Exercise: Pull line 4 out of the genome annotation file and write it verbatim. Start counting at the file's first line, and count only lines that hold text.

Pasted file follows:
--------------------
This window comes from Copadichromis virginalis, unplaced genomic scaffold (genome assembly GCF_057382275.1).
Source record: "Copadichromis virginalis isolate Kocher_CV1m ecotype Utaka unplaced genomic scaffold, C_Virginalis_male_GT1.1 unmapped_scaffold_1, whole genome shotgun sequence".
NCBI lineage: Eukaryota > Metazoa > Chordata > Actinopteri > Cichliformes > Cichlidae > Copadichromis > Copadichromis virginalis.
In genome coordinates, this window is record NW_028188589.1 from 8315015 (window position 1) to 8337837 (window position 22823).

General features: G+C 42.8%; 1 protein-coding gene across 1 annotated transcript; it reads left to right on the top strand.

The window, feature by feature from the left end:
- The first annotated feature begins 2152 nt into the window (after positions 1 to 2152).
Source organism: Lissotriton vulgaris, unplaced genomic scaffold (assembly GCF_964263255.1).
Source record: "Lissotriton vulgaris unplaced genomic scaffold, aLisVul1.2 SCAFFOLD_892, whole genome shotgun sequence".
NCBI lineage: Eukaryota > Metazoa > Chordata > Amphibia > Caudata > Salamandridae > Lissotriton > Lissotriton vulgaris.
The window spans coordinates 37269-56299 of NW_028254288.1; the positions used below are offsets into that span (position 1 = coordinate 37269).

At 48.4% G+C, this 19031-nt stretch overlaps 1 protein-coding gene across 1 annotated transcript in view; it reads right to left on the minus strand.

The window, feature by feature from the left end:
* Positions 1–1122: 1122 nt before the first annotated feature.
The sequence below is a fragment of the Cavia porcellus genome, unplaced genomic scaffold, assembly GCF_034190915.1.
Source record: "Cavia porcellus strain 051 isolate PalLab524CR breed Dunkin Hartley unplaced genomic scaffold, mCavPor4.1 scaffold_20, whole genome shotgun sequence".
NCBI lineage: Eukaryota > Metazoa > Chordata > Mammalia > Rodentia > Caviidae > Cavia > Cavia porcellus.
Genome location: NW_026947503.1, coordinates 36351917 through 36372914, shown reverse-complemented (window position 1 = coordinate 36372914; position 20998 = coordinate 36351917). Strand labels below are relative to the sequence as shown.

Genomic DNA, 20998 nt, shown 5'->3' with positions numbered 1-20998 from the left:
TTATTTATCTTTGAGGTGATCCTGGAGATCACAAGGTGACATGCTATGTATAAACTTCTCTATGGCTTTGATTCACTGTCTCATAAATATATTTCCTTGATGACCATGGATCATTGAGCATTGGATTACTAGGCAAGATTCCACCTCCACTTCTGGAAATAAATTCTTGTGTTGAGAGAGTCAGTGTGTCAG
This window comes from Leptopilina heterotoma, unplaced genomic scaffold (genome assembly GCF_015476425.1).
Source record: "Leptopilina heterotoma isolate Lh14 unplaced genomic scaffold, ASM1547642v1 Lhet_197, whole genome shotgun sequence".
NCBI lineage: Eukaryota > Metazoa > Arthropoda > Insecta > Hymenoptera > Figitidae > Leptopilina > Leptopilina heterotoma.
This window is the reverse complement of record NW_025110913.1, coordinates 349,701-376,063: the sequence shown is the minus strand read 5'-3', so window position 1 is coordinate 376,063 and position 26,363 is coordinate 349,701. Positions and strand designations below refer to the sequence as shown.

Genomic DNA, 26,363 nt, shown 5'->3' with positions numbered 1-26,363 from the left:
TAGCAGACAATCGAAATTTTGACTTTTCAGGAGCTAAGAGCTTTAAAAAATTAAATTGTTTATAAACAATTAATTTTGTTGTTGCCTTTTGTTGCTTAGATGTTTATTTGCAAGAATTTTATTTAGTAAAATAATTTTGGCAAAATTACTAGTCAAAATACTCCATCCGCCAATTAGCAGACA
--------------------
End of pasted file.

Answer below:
In genome coordinates, this window is record NW_028188589.1 from 8315015 (window position 1) to 8337837 (window position 22823).